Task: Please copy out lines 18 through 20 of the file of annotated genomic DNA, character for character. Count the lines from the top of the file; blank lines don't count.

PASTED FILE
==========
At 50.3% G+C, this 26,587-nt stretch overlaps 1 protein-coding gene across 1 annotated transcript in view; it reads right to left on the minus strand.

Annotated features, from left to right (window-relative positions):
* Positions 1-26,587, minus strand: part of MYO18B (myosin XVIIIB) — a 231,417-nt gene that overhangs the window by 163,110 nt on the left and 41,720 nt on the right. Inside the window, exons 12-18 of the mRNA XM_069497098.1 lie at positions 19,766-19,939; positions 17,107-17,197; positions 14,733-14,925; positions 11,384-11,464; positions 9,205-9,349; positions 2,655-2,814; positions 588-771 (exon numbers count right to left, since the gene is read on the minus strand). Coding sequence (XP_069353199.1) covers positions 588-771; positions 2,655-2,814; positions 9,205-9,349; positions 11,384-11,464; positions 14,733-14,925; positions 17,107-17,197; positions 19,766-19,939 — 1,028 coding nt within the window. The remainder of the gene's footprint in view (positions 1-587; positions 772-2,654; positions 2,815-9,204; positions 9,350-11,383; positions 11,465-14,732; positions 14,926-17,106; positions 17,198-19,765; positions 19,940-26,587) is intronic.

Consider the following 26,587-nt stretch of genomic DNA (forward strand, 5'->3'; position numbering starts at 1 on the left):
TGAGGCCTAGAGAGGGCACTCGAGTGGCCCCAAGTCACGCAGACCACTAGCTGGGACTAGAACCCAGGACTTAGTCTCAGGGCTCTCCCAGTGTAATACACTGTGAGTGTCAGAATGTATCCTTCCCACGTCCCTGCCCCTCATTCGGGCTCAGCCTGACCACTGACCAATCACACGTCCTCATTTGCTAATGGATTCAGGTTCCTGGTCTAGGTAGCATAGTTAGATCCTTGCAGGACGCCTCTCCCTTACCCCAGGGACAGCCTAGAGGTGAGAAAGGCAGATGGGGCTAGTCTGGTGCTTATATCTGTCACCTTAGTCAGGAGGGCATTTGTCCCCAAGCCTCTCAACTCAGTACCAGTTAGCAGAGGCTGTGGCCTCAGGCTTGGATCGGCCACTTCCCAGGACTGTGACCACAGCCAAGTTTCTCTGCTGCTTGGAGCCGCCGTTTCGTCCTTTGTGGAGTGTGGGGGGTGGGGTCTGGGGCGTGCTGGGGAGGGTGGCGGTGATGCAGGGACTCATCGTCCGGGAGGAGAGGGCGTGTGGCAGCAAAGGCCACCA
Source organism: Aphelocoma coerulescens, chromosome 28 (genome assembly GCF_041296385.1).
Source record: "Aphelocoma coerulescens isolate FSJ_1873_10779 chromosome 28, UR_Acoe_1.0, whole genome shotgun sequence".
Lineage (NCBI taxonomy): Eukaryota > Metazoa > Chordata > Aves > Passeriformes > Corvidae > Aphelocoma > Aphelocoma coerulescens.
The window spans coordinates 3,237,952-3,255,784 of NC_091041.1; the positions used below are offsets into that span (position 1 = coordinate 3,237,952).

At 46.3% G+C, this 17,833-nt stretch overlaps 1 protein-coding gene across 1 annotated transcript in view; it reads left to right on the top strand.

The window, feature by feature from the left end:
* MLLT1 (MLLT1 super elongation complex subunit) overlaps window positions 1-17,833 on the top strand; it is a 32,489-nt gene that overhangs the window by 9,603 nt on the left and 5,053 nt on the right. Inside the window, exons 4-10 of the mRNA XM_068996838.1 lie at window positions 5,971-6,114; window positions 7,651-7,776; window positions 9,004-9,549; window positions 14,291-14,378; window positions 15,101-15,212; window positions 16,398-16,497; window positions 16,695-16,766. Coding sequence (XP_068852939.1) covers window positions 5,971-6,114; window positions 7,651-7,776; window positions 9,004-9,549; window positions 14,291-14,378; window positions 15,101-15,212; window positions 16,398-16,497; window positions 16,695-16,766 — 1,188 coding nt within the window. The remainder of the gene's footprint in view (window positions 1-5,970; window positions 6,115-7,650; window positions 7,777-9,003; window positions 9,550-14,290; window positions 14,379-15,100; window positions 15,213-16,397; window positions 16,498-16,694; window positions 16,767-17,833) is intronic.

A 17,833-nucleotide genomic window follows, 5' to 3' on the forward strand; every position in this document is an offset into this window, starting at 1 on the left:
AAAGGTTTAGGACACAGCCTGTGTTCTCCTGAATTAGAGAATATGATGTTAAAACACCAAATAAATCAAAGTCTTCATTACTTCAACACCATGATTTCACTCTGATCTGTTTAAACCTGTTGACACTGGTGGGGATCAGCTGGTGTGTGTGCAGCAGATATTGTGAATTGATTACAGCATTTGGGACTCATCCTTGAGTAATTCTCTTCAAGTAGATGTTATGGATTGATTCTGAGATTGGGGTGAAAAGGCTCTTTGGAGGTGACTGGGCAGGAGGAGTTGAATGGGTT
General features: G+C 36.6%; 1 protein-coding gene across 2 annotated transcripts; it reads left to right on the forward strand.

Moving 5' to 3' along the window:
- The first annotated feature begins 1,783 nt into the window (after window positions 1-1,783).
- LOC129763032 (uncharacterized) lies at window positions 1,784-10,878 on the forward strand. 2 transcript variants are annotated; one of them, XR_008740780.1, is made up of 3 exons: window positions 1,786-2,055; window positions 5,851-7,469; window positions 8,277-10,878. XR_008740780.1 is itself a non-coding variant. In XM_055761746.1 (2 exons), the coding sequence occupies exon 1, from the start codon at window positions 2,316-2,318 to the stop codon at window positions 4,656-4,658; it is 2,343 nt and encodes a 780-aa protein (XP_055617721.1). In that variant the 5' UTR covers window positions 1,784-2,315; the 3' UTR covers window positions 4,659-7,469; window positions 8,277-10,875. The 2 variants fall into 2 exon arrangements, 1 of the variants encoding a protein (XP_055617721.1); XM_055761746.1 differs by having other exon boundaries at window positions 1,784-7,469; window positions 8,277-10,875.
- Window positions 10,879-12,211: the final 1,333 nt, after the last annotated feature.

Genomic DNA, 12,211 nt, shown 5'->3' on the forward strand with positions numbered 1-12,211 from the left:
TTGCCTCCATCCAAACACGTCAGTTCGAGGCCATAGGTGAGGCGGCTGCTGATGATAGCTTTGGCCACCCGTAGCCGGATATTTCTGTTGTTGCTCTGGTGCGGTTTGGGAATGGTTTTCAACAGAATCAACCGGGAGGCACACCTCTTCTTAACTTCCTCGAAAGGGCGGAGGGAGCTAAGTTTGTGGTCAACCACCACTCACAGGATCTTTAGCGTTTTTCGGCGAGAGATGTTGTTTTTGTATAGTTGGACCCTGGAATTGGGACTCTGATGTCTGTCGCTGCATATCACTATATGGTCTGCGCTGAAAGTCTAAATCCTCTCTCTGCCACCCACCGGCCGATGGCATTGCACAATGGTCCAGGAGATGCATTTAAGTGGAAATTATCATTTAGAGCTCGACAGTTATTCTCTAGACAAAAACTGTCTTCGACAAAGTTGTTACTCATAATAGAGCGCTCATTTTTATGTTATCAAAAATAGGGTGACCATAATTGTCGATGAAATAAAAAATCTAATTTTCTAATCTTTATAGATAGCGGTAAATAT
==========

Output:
- LOC129763032 (uncharacterized) lies at window positions 1,784-10,878 on the forward strand. 2 transcript variants are annotated; one of them, XR_008740780.1, is made up of 3 exons: window positions 1,786-2,055; window positions 5,851-7,469; window positions 8,277-10,878. XR_008740780.1 is itself a non-coding variant. In XM_055761746.1 (2 exons), the coding sequence occupies exon 1, from the start codon at window positions 2,316-2,318 to the stop codon at window positions 4,656-4,658; it is 2,343 nt and encodes a 780-aa protein (XP_055617721.1). In that variant the 5' UTR covers window positions 1,784-2,315; the 3' UTR covers window positions 4,659-7,469; window positions 8,277-10,875. The 2 variants fall into 2 exon arrangements, 1 of the variants encoding a protein (XP_055617721.1); XM_055761746.1 differs by having other exon boundaries at window positions 1,784-7,469; window positions 8,277-10,875.
- Window positions 10,879-12,211: the final 1,333 nt, after the last annotated feature.

Genomic DNA, 12,211 nt, shown 5'->3' on the forward strand with positions numbered 1-12,211 from the left: